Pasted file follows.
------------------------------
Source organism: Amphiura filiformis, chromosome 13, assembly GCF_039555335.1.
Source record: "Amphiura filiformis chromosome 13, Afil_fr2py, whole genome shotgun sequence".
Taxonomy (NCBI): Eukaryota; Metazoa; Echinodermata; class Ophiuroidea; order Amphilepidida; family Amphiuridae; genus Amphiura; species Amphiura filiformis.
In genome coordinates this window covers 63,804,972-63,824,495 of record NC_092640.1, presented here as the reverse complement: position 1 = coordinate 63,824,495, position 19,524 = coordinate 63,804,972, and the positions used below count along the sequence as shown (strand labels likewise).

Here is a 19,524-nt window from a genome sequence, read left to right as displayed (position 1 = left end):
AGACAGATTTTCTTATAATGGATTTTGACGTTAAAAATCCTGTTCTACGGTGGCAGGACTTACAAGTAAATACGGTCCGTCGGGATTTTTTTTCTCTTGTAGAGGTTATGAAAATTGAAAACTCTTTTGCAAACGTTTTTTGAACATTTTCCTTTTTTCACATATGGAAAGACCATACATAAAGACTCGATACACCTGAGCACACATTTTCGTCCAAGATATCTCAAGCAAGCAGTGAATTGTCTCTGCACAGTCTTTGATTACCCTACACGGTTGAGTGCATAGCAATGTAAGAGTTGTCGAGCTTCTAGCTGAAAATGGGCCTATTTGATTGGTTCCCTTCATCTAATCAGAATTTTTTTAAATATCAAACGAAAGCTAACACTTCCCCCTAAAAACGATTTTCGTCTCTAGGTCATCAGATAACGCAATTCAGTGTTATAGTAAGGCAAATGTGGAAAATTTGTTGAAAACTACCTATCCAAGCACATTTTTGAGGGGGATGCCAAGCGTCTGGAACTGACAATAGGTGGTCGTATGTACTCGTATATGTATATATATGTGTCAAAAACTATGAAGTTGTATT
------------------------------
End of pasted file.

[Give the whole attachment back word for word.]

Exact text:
Source organism: Amphiura filiformis, chromosome 13, assembly GCF_039555335.1.
Source record: "Amphiura filiformis chromosome 13, Afil_fr2py, whole genome shotgun sequence".
Taxonomy (NCBI): Eukaryota; Metazoa; Echinodermata; class Ophiuroidea; order Amphilepidida; family Amphiuridae; genus Amphiura; species Amphiura filiformis.
In genome coordinates this window covers 63,804,972-63,824,495 of record NC_092640.1, presented here as the reverse complement: position 1 = coordinate 63,824,495, position 19,524 = coordinate 63,804,972, and the positions used below count along the sequence as shown (strand labels likewise).

Here is a 19,524-nt window from a genome sequence, read left to right as displayed (position 1 = left end):
AGACAGATTTTCTTATAATGGATTTTGACGTTAAAAATCCTGTTCTACGGTGGCAGGACTTACAAGTAAATACGGTCCGTCGGGATTTTTTTTCTCTTGTAGAGGTTATGAAAATTGAAAACTCTTTTGCAAACGTTTTTTGAACATTTTCCTTTTTTCACATATGGAAAGACCATACATAAAGACTCGATACACCTGAGCACACATTTTCGTCCAAGATATCTCAAGCAAGCAGTGAATTGTCTCTGCACAGTCTTTGATTACCCTACACGGTTGAGTGCATAGCAATGTAAGAGTTGTCGAGCTTCTAGCTGAAAATGGGCCTATTTGATTGGTTCCCTTCATCTAATCAGAATTTTTTTAAATATCAAACGAAAGCTAACACTTCCCCCTAAAAACGATTTTCGTCTCTAGGTCATCAGATAACGCAATTCAGTGTTATAGTAAGGCAAATGTGGAAAATTTGTTGAAAACTACCTATCCAAGCACATTTTTGAGGGGGATGCCAAGCGTCTGGAACTGACAATAGGTGGTCGTATGTACTCGTATATGTATATATATGTGTCAAAAACTATGAAGTTGTATT